The Department of Labor’s final rule regarding who is a fiduciary moved one step closer to implementation last week, with the final comment period closing on Sept. 24. Industry experts expect the final regulation will publish in the spring so that it will go into effect before President Barack Obama leaves office in January 2017.
The rule as proposed would force brokers who work with 401(k) or IRA clients to act in the best interest of their clients. Currently, brokers operate under a separate set of rules than registered investment advisers, meaning they can suggest that their clients invest in certain suitable products that may generate commissions.
Obama has argued that these types of practices are eroding people’s retirement savings because most individuals aren’t savvy enough to know they are paying commissions and fees as part of their dealings with brokers.
The proposed fiduciary rule includes a Best Interest Contract Exemption, which would allow companies to continue to set their own compensation practices as long as they commit to putting their client’s best interest first and reveal any conflicts that may prevent them from doing that.
Mary Supovitz, principal at Boulay Donnelly & Supovitz Consulting Group Inc. in Worcester, Mass., and president-elect of the American Retirement Association, said during hearings in August that the best interest contract exemption would put “impediments in the way of advisers who want to work with small businesses.”
The ARA also is concerned with how the fiduciary rule relates to rollovers in connection with employer-sponsored plans.
In a letter last week, John Engler, president of Business Roundtable called on Secretary of Labor Thomas Perez to consider changes to the fiduciary proposal.
“Business Roundtable CEOs believe that Americans deserve to have full confidence that financial advisors are acting in their best interests, but we share the serious concerns raised by members of Congress about the Labor Department’s proposed changes to the legal definition of ‘fiduciary,’” the letter stated.
“The complex and prescriptive rule, as proposed, likely will lead to serious unintended consequences. A rule intended to benefit consumers should not limit their ability to obtain guidance, restrict access to products and services, have disproportionate impact on certain communities or raise the costs of saving for retirement.”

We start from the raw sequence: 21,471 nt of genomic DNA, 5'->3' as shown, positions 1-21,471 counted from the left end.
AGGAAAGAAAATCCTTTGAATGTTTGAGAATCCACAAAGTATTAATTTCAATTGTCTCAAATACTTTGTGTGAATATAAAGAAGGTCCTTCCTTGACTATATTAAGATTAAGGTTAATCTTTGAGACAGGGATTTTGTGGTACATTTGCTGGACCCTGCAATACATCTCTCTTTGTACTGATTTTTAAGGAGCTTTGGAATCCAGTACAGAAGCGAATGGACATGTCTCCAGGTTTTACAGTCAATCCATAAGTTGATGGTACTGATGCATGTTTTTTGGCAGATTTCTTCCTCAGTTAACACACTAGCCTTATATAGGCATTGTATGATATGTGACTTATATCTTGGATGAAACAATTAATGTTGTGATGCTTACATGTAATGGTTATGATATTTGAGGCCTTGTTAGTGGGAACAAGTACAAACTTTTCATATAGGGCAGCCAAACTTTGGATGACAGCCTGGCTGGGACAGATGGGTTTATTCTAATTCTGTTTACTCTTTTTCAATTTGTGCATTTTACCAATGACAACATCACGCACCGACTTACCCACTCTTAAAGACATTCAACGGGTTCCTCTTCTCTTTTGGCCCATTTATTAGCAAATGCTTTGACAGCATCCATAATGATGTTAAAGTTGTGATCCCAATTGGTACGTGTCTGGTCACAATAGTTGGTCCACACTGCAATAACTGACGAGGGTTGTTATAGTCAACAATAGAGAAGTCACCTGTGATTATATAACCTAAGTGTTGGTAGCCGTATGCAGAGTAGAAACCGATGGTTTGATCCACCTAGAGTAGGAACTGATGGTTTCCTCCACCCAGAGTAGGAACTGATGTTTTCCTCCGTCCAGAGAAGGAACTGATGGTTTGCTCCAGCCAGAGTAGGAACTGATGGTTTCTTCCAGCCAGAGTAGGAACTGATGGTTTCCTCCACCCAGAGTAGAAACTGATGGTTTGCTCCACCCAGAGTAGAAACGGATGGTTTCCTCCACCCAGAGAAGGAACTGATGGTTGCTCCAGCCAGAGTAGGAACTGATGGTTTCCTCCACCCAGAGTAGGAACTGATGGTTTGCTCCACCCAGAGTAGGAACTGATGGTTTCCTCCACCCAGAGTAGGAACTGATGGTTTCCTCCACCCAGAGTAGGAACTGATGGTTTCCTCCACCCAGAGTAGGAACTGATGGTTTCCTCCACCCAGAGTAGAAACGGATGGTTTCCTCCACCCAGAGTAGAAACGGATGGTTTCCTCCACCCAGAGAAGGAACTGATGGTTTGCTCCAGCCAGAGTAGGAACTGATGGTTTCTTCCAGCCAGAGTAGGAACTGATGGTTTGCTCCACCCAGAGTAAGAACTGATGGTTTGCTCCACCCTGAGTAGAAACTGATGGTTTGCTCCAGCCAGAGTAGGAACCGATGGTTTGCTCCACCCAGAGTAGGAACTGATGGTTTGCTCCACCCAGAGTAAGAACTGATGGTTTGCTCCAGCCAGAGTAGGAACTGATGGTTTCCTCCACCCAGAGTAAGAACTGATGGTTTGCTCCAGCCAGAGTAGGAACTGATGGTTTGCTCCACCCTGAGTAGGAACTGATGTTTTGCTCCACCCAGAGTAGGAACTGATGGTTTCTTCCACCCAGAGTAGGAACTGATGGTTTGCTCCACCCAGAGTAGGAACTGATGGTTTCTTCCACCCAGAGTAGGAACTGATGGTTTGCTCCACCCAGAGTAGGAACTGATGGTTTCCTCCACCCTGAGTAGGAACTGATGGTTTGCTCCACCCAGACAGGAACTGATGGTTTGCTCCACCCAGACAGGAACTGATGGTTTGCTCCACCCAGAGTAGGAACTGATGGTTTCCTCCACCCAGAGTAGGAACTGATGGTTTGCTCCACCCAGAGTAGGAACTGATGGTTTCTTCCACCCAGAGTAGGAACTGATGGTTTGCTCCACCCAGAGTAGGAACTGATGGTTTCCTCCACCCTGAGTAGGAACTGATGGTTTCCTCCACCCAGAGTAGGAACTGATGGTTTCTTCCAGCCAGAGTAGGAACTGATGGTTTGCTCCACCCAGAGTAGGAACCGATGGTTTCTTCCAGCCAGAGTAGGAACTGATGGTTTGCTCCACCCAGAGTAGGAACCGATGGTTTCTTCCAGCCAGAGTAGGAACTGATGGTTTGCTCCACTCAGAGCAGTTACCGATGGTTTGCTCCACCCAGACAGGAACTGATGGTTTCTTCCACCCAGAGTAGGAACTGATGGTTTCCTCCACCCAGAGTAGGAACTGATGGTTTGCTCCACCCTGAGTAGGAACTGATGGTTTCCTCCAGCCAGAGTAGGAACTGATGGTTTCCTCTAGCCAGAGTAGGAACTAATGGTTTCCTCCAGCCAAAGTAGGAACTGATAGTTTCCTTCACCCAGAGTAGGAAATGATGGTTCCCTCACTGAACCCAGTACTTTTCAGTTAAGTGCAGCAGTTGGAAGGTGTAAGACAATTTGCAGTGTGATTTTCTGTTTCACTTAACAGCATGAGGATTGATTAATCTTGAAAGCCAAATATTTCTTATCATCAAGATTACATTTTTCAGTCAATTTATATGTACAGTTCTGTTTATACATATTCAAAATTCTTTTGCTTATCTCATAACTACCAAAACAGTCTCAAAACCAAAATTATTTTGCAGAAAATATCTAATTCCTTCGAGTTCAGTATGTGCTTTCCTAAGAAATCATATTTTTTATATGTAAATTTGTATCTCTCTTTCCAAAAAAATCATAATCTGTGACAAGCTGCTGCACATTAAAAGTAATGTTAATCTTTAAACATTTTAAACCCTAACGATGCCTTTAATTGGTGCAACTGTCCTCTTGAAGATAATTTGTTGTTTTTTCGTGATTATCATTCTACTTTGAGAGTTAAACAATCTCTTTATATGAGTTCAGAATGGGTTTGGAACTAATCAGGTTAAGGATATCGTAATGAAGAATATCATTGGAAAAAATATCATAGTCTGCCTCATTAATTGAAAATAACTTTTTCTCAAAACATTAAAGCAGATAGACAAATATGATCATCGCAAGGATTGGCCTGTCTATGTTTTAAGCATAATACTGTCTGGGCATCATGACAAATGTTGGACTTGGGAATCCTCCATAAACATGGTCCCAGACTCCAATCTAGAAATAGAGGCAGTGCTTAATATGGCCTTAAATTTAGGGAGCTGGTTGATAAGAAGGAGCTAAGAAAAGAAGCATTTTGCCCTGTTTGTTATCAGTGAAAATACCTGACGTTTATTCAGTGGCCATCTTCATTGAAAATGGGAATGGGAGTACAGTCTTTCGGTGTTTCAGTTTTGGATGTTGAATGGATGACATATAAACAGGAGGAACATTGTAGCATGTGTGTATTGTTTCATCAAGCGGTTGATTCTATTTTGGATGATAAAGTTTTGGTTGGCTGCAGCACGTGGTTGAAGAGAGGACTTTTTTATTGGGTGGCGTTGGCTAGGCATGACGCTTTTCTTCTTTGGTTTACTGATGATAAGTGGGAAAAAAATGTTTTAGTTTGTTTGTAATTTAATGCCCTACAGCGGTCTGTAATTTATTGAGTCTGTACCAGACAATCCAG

Engler added that the “administration needs to go back to the drawing board on this one: Look at the publicly available data, do a comprehensive cost-benefit analysis and seriously evaluate the availability of less burdensome alternatives.”
The Insured Retirement Institute has worked closely with the Department of Labor to ensure that the Best Interest Contract Exemption doesn’t hinder individuals’ access to lifetime income products such as annuities.
“We are concerned that the proposal will have unintended consequences for savers, including limited access to retirement planning advice and fewer choices for consumers on how to ensure they do not outlive their savings,” said IRI president and CEO Cathy Weatherford. “Our goal has been to be constructively engaged in the process to identify the changes that are needed to prevent these harmful outcomes and provide specific language to achieve a workable rule that can be used in the marketplace.”
Also see: DOL hearings a regulatory tug of war
The rule as proposed removes variable annuities from the scope of Prohibited Transaction Exemption (PTE) 84-24, which for more than 30 years has been used to make lifetime income available to savers through IRAs. IRI believes that variable annuities should be restored to PTE 84-24. At the same time, the BIC exemption also should be changed to ensure it does not impede the availability of lifetime income products to savers.
The IRI also suggested replacing the BIC exemption’s disclosure requirements with those already in place in the DOL, SEC and state insurance rules, “which provide savers with the information they need to make informed investment decisions.”
It also asked that the DOL revise its definition of “best interest” to clarify that financial professionals and firms must always put their clients’ interests first but do not have to completely disregard legitimate business interests.
The BIC exemption should permit the sale of proprietary products or a limited range of products and the use of commission-based compensation and other customary compensation practices, the IRI said in its latest letter to the DOL.
Paula Aven Gladych is a freelance writer based in Denver.
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